There’s a misconception about romance among people who don’t read our genre. The name “romance” implies a happy state of mind, a glowing time of falling in love. But readers of the genre know that’s hardly the full story.
I thought about this over the weekend while finishing up my third book for Harlequin Desire. The heroine is a ballet dancer, and I wrote painful scenes about dancing on stress fractures and broken toes. Then I wrote scenes about the confusion that comes when you don’t know how much of your heart to reveal to someone you care about. Scenes about misunderstanding, miscommunication and misery. And, of course, that black moment scene of betrayal when it feels like all is lost.
So my story contains a lot of fear, panic, worry and heartache. This is romance, my friends. Falling in love is often fraught with obstacles, the kind we run into and the roadblocks we raise ourselves. Shakespeare wrote that the course of true love never did run smooth, and it’s that course that we write about—and read about—in a romance. The bumpy, difficult, misunderstood days of angst that happen while we try and forge a relationship.
Because at the heart of it, that’s what we’re really interested in—what it takes to build a relationship. We want to read about the gritty strength it takes to make a relationship work. The kinds of sacrifices we can make in order to solidify our emotional bonds. The battle to get out of our own way so we can give and receive love. We’re interested in this dynamic our whole lives because it remains relevant to us no matter where we are in life’s journey.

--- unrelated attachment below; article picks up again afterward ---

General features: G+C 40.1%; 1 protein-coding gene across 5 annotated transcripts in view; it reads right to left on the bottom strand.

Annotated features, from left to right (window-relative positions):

We read romance, not to see the hearts and flowers of perfect relationships. But to better understand the give and take that makes good relationships work. I am uplifted and hopeful about my own relationship after I read a romance, and I hope I can give that to a reader when they read a book of mine. I like to think a romance teaches younger readers how to recognize a good potential partner when they meet one. Romance shows what unselfish love looks like. For more seasoned readers, romance reminds us why we are in relationships that can take a whole lot of work. We seek romance for the emotional pay off, and in doing so, find a greater one in real life.
***In the spirit of optimism, shared joy and lifting each other up, tell me one happy thing you’re grateful for this week. Share with me on the blog or FB and I’ll give one random commenter an advance copy of my very first Harlequin Desire story, His Secretary’s Surprise Fiance.